Violence - 'The shout' by Simon Armitage and 'Blues' by Derek Walcott

Julie Blake


Contrary to popular belief that English lessons, and especially poetry lessons, are all about flowers and soppy romance, we spend a lot of time working with much sterner stuff. Romeo and Juliet has at its core a very nasty community feud, though perhaps we spend more time talking about the star-crossed lovers; first world war poetry concerns the brutal inhumanity of war, though perhaps our compassion for its poeticised victims overrides our anger that powerless young people are still dying for their countries in horrific ways on behalf of the powerful. These two poems also explore violence, and provide some different perspectives: contemporary and situated in everyday reality, understandable and mystifying, isolated and alienated, knives and guns, concerned with the lives and life chances of vulnerable young men.


For students to: Understand and respond to ideas, viewpoints, themes and purposes in texts Use different dramatic approaches to explore ideas, texts and issues Experience poetry aurally in the high-octane form of the two poets' recordings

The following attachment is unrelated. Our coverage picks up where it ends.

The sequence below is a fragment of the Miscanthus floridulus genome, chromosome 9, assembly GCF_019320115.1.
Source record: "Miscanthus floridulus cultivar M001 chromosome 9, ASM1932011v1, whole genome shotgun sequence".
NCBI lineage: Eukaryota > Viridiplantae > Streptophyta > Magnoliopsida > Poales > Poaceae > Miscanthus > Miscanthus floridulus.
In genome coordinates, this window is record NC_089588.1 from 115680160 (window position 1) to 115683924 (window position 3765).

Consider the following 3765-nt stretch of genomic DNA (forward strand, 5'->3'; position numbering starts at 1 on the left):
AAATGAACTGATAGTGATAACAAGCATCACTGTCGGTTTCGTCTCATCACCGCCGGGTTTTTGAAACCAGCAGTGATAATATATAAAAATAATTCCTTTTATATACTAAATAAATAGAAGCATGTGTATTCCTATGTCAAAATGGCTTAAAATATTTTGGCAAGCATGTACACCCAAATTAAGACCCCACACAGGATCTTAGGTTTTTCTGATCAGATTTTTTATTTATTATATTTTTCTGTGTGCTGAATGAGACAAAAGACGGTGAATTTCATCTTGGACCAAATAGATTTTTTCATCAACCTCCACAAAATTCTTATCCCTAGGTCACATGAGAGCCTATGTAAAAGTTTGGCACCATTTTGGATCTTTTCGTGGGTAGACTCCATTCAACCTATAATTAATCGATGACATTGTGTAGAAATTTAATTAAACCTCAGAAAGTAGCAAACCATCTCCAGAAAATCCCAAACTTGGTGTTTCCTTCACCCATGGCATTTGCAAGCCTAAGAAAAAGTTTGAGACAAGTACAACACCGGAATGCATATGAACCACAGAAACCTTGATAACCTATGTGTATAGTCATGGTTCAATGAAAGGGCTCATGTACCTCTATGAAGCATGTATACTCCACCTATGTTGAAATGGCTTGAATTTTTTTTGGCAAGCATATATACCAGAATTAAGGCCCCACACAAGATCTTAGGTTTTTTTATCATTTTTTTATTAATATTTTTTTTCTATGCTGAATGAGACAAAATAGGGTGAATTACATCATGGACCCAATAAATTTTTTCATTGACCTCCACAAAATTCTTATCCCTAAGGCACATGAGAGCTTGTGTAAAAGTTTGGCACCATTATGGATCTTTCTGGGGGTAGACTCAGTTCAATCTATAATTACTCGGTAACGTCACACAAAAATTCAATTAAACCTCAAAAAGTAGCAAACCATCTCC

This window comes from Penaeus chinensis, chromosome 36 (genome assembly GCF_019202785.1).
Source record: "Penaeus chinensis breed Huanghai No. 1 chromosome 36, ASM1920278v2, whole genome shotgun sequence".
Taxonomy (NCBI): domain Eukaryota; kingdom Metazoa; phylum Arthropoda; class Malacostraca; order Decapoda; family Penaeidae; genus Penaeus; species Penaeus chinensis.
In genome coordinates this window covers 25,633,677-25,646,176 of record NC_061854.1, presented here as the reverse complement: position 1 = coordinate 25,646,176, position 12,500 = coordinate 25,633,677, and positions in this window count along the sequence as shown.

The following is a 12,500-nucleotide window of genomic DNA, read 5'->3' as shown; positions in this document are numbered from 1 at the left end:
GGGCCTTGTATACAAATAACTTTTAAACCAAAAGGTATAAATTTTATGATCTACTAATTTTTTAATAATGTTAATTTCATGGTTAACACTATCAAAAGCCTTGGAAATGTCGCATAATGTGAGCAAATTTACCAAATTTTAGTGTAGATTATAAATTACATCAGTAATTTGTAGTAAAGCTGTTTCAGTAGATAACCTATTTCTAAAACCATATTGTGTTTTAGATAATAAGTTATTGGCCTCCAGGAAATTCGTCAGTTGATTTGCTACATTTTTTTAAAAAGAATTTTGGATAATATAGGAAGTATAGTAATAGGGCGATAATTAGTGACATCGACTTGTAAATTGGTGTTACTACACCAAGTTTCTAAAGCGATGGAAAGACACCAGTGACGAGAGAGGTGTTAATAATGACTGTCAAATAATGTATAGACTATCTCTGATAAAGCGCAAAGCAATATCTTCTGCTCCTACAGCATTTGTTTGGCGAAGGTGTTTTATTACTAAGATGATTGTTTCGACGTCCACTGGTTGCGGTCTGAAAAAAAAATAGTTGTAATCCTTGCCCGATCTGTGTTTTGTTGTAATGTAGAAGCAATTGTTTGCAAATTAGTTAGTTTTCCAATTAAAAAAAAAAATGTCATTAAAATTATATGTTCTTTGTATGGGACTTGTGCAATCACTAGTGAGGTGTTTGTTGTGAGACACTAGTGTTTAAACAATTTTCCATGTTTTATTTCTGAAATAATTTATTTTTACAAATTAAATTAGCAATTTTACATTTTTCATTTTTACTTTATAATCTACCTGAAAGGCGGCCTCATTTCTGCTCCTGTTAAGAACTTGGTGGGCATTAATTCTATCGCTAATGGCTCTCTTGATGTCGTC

Resources needed

Poetry Archive recordings of Simon Armitage reading 'The Shout', and Derek Walcott reading 'Blues' Copies of the two poems for each student. It would be helpful for 'Blues' to have line numbers Highlighter pens A data projector and internet-connected computer Space for drama work

Teaching sequence of activities


Lesson 1 You could start with discussion of junior school teachers and the most memorable activities they did with them: perhaps the funniest activity, or the strangest, or the most dangerous, or the most exciting. Start with quiet individual reflection and jottings, then have students share them with a partner, before telling some of their stories to the whole class. Lesson 2 You could start with the title 'Blues' and invite predictions about the poem: what might it be about? What might its mood or tone be like? What language might we expect? Listen to Walcott's recording of the poem, with copies available to read too. How do their predictions compare with the actuality? Explore initial responses: what does it make you think or feel? This will undoubtedly entail some sensitive exploration of language choices: 'nigger', 'wop', 'jew', 'spades', 'spicks'. This is important language work that can be linked to learning objectives about language use and change.